x Abu Dhabi, UAETuesday 25 July 2017

Documentary promises 'a resounding voice for our oceans'

The Singing Planet documentary will explore what its director calls the sixth mass extinction of species in the history of the world.

Director Louie Psihoyos poses for a portrait session in Los Angeles for Status Magazine.
Director Louie Psihoyos poses for a portrait session in Los Angeles for Status Magazine.

The multi-award-winning film director Louie Psihoyos snared an Oscar in 2009 and shut down a California restaurant selling whale meat. Now, as he tells Lyndsey Steven, he's out to chronicle humankind's role in a mass extinction of species with his forthcoming documentary, The Singing Planet.

There's nothing like swimming with a humpback whale - when you hear it singing it resonates against your chest. To be able to do something like this and carry it back to the theatre is pretty exciting," Louie Psihoyos enthuses over lunch. Having visited the emirate a while back as one of the judges for the Abu Dhabi Film Festival, Psihoyos combined his visit with his mission to make his latest "weapon of mass construction" by forging relations in the Middle East. "You drop a bomb, you kill people," he explains. "You make a movie, you create allies."

A renowned photographer and avid diver, Psihoyos founded the Oceanic Preservation Society (OPS) in 2005, a non-profit organisation that creates visual media to inspire people to save the oceans. The Cove, which honed in on the dolphin slaughters in Japan, not only won the 2009 Oscar for Best Documentary, but also picked up no fewer than 75 major film and environmental awards in 2009 and 2010.

Psihoyos and his crew recently returned from Tonga, in the South Pacific, where they spent a month filming humpback whales under water in 3D.

"The subject matter of The Cove is a microcosm of what is happening in our oceans. The Singing Planet will expand on that theme, uniting an even greater legion of activists around the globe in a resounding voice for our oceans," he says.

In the restaurant, the campaigner won't place his order until he knows exactly how big the fish is that's going to end up on his plate. While the waiter initially tries to impress him with the generous quantity of the sea bass fillet, Psihoyos persists: "No, the actual size of the whole fish when it came out of the water." Only when he is confident that its length is no greater than his forearm does he acquiesce, placated that the levels of mercury won't be dangerously high.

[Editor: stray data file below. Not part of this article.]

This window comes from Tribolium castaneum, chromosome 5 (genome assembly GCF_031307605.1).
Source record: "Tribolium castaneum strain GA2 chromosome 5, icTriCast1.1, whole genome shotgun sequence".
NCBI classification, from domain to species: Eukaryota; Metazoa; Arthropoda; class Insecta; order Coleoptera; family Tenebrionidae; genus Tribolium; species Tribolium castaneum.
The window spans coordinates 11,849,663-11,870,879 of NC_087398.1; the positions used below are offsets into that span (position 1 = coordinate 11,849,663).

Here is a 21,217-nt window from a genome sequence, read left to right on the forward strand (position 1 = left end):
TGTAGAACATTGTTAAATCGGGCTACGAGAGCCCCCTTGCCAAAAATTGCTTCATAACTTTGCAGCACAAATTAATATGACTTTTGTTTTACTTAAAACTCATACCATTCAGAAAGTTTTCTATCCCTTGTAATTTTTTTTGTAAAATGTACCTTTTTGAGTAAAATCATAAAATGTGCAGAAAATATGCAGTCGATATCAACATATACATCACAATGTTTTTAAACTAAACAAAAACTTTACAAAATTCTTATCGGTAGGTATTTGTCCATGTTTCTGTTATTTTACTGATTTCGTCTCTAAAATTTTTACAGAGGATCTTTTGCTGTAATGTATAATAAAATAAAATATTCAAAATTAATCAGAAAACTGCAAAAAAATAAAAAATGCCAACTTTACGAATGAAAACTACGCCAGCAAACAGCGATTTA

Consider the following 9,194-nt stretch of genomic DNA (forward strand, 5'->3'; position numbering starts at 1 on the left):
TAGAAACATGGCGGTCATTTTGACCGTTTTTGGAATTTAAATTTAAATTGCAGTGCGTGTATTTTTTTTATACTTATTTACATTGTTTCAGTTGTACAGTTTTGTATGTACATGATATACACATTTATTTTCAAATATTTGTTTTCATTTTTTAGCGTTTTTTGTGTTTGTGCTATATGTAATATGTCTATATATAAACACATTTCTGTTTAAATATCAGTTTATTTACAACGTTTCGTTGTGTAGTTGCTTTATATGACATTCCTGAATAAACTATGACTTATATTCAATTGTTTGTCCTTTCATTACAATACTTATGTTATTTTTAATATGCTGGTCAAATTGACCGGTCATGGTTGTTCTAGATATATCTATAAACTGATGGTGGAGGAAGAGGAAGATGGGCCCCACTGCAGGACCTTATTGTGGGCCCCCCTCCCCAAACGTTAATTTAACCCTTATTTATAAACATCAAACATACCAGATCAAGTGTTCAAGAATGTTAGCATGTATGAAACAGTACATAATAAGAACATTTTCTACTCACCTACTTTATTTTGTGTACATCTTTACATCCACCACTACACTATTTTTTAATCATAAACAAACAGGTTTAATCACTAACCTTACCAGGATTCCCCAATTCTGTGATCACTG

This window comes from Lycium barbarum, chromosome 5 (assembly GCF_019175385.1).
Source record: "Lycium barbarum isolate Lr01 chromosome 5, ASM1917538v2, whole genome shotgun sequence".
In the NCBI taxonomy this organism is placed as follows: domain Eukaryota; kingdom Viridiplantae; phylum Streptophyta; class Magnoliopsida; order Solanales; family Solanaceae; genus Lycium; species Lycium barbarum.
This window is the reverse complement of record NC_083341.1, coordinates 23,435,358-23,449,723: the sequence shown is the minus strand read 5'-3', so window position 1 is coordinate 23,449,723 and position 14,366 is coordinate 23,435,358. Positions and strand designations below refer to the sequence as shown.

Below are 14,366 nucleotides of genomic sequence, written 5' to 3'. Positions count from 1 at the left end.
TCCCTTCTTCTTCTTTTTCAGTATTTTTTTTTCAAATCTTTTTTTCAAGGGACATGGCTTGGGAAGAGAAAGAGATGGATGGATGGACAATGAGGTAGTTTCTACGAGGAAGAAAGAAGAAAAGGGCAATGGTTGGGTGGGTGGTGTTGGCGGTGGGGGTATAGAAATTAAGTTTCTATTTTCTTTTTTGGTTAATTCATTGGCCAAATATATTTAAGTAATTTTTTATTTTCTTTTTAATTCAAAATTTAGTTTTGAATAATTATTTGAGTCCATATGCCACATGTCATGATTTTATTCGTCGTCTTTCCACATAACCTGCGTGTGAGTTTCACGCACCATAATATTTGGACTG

Speaking of restaurants, I ask Psihoyos if he received any hate mail after his exposé of The Hump, a sushi restaurant in Santa Monica, California, got the place shut down.

"We were worried about our safety after they got closed down - that story became international news," he says. "The New York Times broke it a day or two after we won the Oscar and in my head I knew it was going to be a good story... We knew it was selling endangered sei whale meat, which is served as part of an $800 [Dh2,938] sushi meal, so a couple of people who work for OPS recorded the conversations. We videotaped it and had the meat analysed by the Marine Mammal Institute at Oregon State University. We took the evidence to NOAA officials - the National Oceanic and Atmospheric Administration , a federal agency focused on the condition of the oceans and the atmosphere - and they said: 'You need a chain of custody. Can you do it again?' But we'd just won an Oscar so we couldn't because by then we were too well-known. So we got two women in and one could speak Japanese - they don't just sell it to anybody - and we got the evidence we needed."

The Cove also brought down two illegal whale meat rings and put an end to the serving of mercury-laced dolphin meat in Japanese schools.

Psihoyos says The Singing Planet will be similarly confrontational, but insists it will not be about bashing one single country, but rather "humanity bashing".

Humanity has a lot to answer for.

"We are working with the Laboratory for Bioacoustics at Cornell University in Ithaca, New York, the biggest repository of recorded animal songs in the world, and the director played this tape for me," he says. "There was a beautiful sound of a songbird in a forest and he said to me: 'Do you know what that is? That's the last male of the species singing for a female that will never come.' This is happening all over the world. When you hear the song and realise what's happening, you think: 'This could be us.'

"There have been five extinctions in the history of the planet. We are going through a sixth one right now, caused entirely by human beings. What I want to do in the film is educate people in an entertaining way while putting across that cheap energy is too expensive - environmentally, socially and economically. It's not just about being green. What's the cost of cheap fuel compared with the possibility of not having a great ocean left for your grandchildren to see?

"There are over 10 million species across the planet and this one species, us, is causing the potential extinction of half the species by the end of the century," Psihoyos says. "That's the biggest story in the world."


The Singing Planet is in post-production and will probably be released next year.